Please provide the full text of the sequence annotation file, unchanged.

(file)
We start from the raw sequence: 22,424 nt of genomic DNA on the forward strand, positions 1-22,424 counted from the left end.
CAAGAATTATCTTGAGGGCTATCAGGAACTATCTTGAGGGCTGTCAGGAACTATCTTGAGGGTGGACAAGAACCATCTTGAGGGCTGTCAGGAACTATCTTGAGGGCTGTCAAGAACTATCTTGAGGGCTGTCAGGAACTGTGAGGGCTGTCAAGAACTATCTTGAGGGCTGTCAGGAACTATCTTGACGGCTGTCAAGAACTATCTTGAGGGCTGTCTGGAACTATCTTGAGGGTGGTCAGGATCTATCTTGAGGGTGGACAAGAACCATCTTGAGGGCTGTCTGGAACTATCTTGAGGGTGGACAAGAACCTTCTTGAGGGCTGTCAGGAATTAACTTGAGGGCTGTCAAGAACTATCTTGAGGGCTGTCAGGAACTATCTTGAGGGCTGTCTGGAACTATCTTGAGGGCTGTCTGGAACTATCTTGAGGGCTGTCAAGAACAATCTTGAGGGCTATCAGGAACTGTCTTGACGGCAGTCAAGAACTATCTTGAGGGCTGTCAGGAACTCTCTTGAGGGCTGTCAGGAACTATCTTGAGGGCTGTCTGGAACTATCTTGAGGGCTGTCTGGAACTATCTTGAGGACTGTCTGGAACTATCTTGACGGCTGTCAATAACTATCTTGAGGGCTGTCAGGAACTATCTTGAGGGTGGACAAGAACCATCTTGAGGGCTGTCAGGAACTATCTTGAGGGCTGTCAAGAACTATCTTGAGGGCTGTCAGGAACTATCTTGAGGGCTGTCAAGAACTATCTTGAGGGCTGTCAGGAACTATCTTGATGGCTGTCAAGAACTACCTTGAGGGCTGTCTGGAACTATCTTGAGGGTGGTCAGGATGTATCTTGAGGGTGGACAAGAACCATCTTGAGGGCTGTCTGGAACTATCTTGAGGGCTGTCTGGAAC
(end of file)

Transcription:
We start from the raw sequence: 22,424 nt of genomic DNA on the forward strand, positions 1-22,424 counted from the left end.
CAAGAATTATCTTGAGGGCTATCAGGAACTATCTTGAGGGCTGTCAGGAACTATCTTGAGGGTGGACAAGAACCATCTTGAGGGCTGTCAGGAACTATCTTGAGGGCTGTCAAGAACTATCTTGAGGGCTGTCAGGAACTGTGAGGGCTGTCAAGAACTATCTTGAGGGCTGTCAGGAACTATCTTGACGGCTGTCAAGAACTATCTTGAGGGCTGTCTGGAACTATCTTGAGGGTGGTCAGGATCTATCTTGAGGGTGGACAAGAACCATCTTGAGGGCTGTCTGGAACTATCTTGAGGGTGGACAAGAACCTTCTTGAGGGCTGTCAGGAATTAACTTGAGGGCTGTCAAGAACTATCTTGAGGGCTGTCAGGAACTATCTTGAGGGCTGTCTGGAACTATCTTGAGGGCTGTCTGGAACTATCTTGAGGGCTGTCAAGAACAATCTTGAGGGCTATCAGGAACTGTCTTGACGGCAGTCAAGAACTATCTTGAGGGCTGTCAGGAACTCTCTTGAGGGCTGTCAGGAACTATCTTGAGGGCTGTCTGGAACTATCTTGAGGGCTGTCTGGAACTATCTTGAGGACTGTCTGGAACTATCTTGACGGCTGTCAATAACTATCTTGAGGGCTGTCAGGAACTATCTTGAGGGTGGACAAGAACCATCTTGAGGGCTGTCAGGAACTATCTTGAGGGCTGTCAAGAACTATCTTGAGGGCTGTCAGGAACTATCTTGAGGGCTGTCAAGAACTATCTTGAGGGCTGTCAGGAACTATCTTGATGGCTGTCAAGAACTACCTTGAGGGCTGTCTGGAACTATCTTGAGGGTGGTCAGGATGTATCTTGAGGGTGGACAAGAACCATCTTGAGGGCTGTCTGGAACTATCTTGAGGGCTGTCTGGAAC